Adding the pharmacist role has created new avenues for grant-funded research and pre-hospital and disaster response opportunities. It has also opened the door to conversations and patient care discussions that are moving the program deeper into quality and performance improvement.
One example of this innovation is the creation of a MCES-specific drug pump library. Customizing the medication library for our newly acquired drug pumps would not have been possible without a dedicated pharmacist. Most often, this work would be contracted out, costing the program time and money. Being able to include specific medications that AirCare and the Critical Care transport teams need regularly in a short amount of time, was a definite win for the program.
Another example of how the MCES pharmacist assisted the program was by providing infectious disease and antibiotic education to crewmembers. AirCare responds to a number of trauma and sepsis cases and has a high usage of antibiotics. The education provided through the pharmacist allowed for better stewardship and created new policies that saves the program money without decreasing the need for IV push antibiotics. There have been several examples where medication research has been beneficial to patients and the AirCare and Critical Care transport programs.
Quality Improvement is always at the forefront of everything MCES does and utilizing the expertise of a pharmacist is no exception. Kelsey has initiated a number of quality improvement initiatives and projects. She created a Pharmacy Committee and serves on the QA committee as a case reviewer.
Having a pharmacist who understands the dynamics of pre-hospital care has allowed the program to be much more active and innovative in the operational management of the program. Choosing to bring a pharmacist into the program shows the level of commitment to the patients we serve.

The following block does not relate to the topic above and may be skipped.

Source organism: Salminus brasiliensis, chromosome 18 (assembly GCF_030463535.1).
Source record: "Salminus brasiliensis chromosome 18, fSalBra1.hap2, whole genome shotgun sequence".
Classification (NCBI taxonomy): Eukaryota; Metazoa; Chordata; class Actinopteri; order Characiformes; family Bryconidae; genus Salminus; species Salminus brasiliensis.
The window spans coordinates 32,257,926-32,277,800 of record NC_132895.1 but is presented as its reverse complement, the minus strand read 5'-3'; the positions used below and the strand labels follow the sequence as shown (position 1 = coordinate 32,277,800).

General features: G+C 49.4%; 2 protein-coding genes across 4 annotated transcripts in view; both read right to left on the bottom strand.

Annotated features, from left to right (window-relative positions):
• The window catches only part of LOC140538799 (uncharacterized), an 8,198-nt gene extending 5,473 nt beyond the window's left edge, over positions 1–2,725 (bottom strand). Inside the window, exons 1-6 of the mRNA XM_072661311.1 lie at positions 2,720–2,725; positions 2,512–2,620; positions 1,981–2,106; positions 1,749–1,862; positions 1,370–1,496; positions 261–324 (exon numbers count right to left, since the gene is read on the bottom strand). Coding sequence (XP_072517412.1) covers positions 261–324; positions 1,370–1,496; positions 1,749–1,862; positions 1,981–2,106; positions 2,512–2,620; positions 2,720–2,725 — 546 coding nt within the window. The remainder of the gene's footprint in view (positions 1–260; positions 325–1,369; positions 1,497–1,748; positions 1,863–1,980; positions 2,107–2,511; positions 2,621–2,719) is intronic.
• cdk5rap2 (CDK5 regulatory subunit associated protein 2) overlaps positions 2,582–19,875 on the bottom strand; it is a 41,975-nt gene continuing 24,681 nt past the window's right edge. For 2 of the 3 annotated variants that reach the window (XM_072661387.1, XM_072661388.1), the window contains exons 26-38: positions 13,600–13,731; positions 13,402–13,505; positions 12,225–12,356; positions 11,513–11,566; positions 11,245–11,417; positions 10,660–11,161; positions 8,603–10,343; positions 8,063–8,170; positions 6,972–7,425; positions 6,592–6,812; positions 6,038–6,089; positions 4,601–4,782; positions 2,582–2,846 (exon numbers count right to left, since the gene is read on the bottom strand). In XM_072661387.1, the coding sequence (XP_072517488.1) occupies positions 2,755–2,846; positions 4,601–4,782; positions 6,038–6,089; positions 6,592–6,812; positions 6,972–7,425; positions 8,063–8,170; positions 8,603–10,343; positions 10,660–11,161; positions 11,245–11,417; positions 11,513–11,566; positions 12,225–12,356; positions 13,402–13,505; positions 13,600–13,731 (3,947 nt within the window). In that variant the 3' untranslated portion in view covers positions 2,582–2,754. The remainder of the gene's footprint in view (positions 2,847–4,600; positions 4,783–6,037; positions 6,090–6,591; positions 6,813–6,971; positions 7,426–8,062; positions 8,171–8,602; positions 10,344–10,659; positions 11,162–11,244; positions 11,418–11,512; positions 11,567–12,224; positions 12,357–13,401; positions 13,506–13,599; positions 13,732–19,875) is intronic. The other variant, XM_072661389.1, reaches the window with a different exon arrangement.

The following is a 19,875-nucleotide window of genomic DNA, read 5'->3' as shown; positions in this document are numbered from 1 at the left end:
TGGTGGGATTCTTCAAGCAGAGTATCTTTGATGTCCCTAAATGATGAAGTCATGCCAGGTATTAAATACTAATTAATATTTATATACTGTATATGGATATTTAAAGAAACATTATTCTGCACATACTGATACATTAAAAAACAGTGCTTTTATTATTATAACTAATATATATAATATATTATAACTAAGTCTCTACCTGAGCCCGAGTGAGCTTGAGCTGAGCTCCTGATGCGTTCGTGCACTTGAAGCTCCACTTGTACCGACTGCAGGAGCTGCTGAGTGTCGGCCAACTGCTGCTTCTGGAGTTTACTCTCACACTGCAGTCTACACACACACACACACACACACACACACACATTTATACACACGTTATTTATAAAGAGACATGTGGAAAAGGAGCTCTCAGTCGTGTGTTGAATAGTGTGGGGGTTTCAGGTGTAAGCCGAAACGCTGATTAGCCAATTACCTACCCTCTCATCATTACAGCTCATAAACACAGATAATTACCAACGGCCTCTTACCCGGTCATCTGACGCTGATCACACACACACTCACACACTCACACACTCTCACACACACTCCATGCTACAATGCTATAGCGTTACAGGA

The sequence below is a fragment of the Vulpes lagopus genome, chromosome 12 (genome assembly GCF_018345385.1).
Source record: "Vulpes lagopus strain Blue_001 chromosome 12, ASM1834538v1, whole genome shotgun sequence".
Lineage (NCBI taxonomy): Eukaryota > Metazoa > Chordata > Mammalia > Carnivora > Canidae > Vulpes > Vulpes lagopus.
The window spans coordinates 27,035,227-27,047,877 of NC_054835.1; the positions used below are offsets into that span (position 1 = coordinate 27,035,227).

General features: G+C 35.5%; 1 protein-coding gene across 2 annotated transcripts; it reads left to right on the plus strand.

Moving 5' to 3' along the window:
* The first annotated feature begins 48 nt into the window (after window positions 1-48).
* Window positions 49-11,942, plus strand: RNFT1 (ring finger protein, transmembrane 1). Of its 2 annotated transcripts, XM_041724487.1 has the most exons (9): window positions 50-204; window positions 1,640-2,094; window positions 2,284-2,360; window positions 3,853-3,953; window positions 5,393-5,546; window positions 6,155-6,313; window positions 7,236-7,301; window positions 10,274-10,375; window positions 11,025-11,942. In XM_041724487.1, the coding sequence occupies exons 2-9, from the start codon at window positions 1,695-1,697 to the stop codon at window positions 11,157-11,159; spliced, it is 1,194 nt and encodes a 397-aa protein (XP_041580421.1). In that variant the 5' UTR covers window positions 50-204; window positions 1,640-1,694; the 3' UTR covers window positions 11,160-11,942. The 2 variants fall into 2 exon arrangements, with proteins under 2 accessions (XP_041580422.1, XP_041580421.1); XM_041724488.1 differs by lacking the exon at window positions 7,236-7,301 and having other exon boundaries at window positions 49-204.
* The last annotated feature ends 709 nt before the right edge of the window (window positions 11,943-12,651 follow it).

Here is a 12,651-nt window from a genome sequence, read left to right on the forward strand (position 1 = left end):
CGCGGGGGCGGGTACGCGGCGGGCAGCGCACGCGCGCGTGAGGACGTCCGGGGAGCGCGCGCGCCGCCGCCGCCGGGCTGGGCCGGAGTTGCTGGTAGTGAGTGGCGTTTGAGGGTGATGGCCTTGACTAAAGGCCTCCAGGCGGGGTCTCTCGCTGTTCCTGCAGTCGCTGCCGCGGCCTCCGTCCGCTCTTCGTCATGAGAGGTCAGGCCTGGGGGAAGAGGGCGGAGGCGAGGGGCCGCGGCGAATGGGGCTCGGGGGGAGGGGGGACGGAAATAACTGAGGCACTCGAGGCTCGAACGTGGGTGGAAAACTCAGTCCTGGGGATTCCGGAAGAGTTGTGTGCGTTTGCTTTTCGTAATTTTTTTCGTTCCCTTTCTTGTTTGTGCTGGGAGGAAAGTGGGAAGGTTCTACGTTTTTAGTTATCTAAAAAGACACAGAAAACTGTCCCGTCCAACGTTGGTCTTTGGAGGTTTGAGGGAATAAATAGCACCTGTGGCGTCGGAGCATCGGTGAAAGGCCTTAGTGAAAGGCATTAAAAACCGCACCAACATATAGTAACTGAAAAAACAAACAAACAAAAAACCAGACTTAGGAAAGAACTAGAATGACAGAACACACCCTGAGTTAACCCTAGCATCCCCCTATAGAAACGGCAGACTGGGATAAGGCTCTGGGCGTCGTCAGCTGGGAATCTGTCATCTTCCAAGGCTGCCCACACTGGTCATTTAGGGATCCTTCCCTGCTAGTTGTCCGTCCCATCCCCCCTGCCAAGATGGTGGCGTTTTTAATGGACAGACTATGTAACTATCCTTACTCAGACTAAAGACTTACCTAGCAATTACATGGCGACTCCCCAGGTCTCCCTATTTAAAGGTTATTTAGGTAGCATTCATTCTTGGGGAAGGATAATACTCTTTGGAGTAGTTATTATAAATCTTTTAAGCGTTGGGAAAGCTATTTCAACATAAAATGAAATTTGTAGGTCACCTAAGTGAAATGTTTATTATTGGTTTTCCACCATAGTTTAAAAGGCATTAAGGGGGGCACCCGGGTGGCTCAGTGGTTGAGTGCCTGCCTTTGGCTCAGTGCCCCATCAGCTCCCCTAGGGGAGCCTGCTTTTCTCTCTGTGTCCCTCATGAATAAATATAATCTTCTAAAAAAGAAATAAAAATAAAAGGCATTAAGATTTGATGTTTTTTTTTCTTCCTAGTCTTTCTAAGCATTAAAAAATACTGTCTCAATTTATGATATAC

“There was no model to follow,” said Dr. Darsey, “but we knew that if we wanted to continue pushing the envelope in pre-hospital care we needed to expand our vision of what the program could be.”
Kelsey agreed that her role has been to build the program as she goes. “There is no blueprint or path for what a pharmacist should be in this setting, especially since as far as we know the first pre-hospital team to employ a pharmacist.
“What has been most exciting for me is to serve on a diverse team of forward-thinking, evidence-based practitioners who are always looking to raise the standard for pre-hospital care. My medical director has empowered me and included me in projects that are unavailable to pharmacists in other settings. To experience these exciting challenges and opportunities so early in my pharmacy career has been incredibly rewarding.”
Since coming to the team, Kelsey has been actively involved in the addition and deletion of adult, pediatric and neonatal drugs; protocol updates; adjusted drug par levels; weekly cycle counts; medication recalls and returns. Other activities have included creating a narcotic task force; developing a standard medication list and protocol for disaster response; assisting with COVID vaccine preparation and rollout and creating a MCES pharmacy committee – and the list continues.
Including a pharmacist on the MCES team allows us to provide an additional level of advanced care to our patients. Flying Care to People® is more than just a catch phrase – it is the innovative medical approach AirCare takes to every patient encounter.
AirCare has been CAMTS accredited since 2015 and operates in conjunction with MedTrans Inc.